Niell's team included Moses Lee, a visiting scholar at the UO and student in the M.D.-Ph.D. program at UC-San Francisco, who served as the lead author on the paper. "While it seems that moving and sensing are two independent processes, a lot of new research suggests that they are deeply coupled," Lee said. "My hope is that our study can help solidify our understanding of how the brain functions differently in 'alert' states."


'/>"/>

Contact: Lewis Taylor
lewist@uoregon.edu
541-346-2816
University of Oregon
Source:Eurekalert  

Related biology news :

1. Ken Bierly of the Oregon Watershed Enhancement Board to receive ESA Regional Policy Award
2. Oregon Biodiversity Information Center wins 2013 Natureserve Network Collaboration Award
3. Oregon researchers say supplement cuts muscle loss in knee replacements
4. Development near Oregon, Washington public forests
5. Oregon scientists offer new insights on controlling nanoparticle stability
6. Zebra fish fins help Oregon researchers gain insight into bone regeneration
7. Oregon researchers capture handoff of tracked object between brain hemispheres
8. Sea star disease epidemic surges in Oregon, local extinctions expected
9. Study by UC Santa Barbara researchers suggests that bacteria communicate by touch
10. Law that regulates shark fishery is too liberal: UBC study
11. New study will help protect vulnerable birds from impacts of climate change
Post Your Comments:
*Name:
*Comment:
*Email:
Related Image:
Oregon study details brain pathways linking visual function, running
(Date:6/23/2017)... N.Y. and ITHACA, N.Y. ... ) and Cornell University, a leader in dairy research, ... with bioinformatics designed to help reduce the chances that ... With the onset of this dairy project, Cornell University ... Consortium for Sequencing the Food Supply Chain, a food ...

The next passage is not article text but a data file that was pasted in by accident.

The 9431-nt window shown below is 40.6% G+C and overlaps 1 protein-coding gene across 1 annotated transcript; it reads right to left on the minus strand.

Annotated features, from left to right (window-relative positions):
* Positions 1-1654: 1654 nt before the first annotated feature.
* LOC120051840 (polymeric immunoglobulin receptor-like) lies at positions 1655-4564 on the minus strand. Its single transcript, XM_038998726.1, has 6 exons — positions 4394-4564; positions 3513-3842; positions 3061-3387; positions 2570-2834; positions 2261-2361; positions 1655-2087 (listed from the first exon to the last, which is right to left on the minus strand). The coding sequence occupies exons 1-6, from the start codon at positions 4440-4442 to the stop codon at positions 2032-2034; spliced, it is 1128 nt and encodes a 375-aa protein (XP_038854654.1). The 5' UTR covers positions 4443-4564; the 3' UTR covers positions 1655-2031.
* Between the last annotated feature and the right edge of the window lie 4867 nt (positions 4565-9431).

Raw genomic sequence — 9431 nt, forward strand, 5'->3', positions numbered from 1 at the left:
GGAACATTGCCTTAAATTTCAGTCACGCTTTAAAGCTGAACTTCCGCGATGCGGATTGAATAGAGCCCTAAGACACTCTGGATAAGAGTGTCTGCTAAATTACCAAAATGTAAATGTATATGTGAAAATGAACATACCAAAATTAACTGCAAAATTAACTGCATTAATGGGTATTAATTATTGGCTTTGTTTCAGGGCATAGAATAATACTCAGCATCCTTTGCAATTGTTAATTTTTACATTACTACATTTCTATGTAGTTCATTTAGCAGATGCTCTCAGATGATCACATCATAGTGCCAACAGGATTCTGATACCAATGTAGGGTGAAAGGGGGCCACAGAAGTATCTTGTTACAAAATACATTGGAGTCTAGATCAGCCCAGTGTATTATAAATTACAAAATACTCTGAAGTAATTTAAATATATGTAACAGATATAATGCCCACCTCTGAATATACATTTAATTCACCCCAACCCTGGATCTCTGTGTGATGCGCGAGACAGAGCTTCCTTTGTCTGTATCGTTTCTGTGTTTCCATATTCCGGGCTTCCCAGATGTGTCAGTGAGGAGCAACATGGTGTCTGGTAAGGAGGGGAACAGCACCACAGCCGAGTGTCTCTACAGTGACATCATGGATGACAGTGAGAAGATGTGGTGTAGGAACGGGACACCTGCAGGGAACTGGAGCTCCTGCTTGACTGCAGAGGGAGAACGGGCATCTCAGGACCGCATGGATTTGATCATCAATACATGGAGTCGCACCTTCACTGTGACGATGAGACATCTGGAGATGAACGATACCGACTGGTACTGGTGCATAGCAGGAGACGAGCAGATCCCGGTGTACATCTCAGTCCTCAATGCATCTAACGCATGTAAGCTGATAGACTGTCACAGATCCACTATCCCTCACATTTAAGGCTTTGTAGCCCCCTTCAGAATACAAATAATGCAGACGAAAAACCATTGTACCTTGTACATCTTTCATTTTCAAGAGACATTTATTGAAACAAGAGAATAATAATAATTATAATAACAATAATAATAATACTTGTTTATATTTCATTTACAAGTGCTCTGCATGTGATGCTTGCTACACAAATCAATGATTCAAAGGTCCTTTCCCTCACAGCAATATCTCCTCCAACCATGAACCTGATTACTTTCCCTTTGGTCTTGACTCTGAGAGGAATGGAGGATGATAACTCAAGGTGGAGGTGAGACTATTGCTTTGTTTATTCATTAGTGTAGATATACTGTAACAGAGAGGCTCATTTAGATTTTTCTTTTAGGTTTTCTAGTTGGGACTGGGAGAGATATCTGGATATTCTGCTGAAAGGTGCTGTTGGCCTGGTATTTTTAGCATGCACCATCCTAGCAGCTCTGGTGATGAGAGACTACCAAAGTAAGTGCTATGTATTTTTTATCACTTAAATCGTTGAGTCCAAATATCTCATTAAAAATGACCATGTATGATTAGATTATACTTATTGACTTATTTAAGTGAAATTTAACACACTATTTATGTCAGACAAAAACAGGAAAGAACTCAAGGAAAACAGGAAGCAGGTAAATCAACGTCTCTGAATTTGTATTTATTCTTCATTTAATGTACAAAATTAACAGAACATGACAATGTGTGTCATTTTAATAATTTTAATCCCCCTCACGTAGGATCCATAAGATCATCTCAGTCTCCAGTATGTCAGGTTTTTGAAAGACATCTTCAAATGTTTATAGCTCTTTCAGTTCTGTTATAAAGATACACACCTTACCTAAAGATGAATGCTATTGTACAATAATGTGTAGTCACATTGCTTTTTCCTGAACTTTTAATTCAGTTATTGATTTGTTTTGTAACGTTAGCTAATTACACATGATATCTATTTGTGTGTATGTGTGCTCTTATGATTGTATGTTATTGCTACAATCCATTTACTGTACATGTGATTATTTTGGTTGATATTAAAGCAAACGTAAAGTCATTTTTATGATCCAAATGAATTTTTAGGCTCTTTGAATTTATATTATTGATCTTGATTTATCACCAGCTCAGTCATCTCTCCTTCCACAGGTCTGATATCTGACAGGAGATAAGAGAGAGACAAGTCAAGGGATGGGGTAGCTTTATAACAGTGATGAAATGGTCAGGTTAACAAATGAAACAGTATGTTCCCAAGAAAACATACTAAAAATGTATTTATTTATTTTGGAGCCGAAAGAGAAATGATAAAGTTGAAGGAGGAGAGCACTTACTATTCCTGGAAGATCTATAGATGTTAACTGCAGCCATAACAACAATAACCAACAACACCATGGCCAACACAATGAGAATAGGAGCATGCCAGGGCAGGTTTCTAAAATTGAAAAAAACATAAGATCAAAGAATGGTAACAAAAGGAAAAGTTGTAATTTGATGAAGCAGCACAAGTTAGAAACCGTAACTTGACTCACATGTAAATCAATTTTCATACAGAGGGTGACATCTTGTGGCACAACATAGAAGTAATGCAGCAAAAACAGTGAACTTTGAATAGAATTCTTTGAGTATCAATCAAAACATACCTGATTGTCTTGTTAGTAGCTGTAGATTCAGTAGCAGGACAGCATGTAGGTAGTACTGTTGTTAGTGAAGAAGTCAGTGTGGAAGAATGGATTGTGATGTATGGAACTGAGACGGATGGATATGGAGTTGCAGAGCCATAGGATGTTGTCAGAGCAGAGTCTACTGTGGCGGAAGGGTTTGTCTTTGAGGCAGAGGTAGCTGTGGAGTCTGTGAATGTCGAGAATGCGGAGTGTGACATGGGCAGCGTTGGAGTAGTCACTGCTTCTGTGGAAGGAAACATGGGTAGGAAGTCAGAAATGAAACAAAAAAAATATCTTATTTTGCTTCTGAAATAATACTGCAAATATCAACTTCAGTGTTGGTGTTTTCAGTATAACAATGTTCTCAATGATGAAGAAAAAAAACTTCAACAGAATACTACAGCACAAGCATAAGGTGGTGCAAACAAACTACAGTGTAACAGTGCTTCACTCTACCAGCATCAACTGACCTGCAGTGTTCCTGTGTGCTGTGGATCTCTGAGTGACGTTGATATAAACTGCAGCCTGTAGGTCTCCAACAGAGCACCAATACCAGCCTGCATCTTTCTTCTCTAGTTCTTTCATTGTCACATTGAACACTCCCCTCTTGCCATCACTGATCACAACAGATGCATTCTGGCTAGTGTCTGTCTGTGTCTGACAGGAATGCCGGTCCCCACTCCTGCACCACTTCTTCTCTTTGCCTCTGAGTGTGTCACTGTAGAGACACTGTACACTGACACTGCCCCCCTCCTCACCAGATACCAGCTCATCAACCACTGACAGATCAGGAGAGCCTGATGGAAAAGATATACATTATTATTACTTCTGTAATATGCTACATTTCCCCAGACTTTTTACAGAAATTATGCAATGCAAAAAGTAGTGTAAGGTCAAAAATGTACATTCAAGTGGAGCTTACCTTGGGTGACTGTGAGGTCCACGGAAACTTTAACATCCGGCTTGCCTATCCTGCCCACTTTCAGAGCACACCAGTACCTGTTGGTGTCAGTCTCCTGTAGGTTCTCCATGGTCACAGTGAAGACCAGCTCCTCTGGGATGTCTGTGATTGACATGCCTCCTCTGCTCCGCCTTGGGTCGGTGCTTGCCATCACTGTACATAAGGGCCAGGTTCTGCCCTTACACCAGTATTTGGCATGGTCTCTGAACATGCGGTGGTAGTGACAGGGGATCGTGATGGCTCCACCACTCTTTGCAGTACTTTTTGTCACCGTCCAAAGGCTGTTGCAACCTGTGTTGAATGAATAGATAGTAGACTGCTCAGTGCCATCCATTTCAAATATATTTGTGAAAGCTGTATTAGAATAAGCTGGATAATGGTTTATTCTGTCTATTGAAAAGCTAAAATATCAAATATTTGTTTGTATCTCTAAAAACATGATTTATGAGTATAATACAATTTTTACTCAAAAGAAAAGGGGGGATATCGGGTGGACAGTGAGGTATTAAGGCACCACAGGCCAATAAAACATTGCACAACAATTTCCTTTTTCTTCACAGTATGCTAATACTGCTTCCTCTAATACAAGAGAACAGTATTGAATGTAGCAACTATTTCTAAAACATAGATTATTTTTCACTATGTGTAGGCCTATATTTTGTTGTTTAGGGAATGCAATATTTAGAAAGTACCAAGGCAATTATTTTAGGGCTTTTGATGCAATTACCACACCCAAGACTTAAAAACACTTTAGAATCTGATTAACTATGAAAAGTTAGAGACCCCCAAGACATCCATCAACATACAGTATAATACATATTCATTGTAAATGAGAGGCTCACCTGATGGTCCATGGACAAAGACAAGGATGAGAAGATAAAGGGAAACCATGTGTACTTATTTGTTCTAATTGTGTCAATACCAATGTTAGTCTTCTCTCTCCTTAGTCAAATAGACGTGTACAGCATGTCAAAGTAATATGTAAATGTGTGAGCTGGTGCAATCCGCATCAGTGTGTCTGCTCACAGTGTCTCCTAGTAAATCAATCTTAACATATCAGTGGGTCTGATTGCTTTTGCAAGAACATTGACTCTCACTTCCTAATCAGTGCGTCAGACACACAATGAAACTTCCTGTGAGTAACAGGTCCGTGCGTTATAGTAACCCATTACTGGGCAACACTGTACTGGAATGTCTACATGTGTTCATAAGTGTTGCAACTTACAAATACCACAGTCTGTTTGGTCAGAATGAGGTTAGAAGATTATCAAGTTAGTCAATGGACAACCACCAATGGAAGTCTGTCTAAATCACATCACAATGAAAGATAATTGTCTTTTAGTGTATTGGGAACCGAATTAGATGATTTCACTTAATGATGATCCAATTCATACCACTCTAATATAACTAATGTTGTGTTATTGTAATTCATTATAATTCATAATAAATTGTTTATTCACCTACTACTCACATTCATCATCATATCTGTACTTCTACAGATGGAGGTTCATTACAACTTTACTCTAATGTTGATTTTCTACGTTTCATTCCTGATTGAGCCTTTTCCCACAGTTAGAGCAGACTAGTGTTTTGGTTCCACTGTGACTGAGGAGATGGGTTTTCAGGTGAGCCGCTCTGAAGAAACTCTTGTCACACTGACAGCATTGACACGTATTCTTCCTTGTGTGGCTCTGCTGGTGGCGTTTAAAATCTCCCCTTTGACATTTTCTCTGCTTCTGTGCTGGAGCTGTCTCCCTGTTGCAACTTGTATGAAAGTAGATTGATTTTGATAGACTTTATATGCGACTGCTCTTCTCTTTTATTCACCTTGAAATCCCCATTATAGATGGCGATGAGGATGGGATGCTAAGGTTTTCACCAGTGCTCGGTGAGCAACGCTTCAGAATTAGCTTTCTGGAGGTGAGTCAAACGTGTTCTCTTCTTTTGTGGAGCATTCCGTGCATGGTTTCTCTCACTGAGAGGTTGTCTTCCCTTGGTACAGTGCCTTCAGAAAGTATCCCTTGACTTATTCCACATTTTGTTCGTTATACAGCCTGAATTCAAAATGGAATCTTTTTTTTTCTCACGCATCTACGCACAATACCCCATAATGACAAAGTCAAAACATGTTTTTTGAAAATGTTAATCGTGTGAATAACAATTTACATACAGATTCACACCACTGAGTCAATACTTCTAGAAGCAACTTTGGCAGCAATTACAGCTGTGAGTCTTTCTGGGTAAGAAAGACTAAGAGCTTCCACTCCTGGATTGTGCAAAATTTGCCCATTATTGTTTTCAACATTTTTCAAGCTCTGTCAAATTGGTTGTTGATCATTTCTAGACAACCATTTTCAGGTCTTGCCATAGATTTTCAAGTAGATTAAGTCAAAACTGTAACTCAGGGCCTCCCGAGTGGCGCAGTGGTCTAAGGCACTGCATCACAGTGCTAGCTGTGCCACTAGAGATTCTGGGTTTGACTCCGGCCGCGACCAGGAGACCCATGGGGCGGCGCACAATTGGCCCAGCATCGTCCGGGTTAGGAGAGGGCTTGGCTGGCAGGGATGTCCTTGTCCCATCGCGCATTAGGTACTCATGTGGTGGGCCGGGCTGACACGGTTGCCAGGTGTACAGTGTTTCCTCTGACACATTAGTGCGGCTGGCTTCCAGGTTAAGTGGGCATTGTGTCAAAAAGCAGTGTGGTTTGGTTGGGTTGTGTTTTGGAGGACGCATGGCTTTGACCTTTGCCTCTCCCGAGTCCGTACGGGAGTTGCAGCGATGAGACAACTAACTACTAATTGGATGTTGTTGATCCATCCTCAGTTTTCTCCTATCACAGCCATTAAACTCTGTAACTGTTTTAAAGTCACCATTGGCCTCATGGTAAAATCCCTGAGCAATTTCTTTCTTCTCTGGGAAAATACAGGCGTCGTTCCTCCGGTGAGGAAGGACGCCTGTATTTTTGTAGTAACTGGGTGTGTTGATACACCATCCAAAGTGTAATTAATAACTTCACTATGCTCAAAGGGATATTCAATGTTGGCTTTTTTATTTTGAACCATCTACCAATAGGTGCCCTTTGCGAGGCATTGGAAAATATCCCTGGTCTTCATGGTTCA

(Date:5/23/2017)... 2017  Hunova, the first robotic gym for the rehabilitation and functional ... in Genoa, Italy . The first 30 robots will ... USA . The technology was developed and patented at ... IIT spin-off Movendo Technology thanks to a 10 million euro investment from ... click: ...
(Date:5/16/2017)... 2017   Bridge Patient Portal , an ... MD EMR Systems , an electronic medical record ... have established a partnership to build an interface ... GE Centricity™ products, including Centricity Practice Solution (CPS), ... These new integrations will allow healthcare delivery networks ...
Breaking Biology News(10 mins):
(Date:9/19/2017)... ... September 19, 2017 , ... ... announced a partnership with Cytena GmbH to launch the CloneSelect™ Single-Cell Printer™ in ... analysis to isolate single cells and provide visual documentation of monoclonality for use ...
(Date:9/18/2017)... ... September 18, 2017 , ... Transportable biomass conversion ... and torrefied wood is the topic of a September 27 webinar ... economic viability of transportable biomass conversion facilities for producing biochar, briquettes, and torrefied ...
(Date:9/18/2017)... ... September 18, 2017 , ... ... business process optimization firm for the life sciences and healthcare industries, announces ... 2017 conference. , What: Digital Transformation in Medical Device – The Journey to ...
(Date:9/14/2017)... ... September 14, 2017 , ... ... flexible scientist program (FSP)-- a flexible business approach similar to a full-time ... SSCI’s extensive project-based analytical and solid-state chemistry services and expertise with flexible ...
Breaking Biology Technology: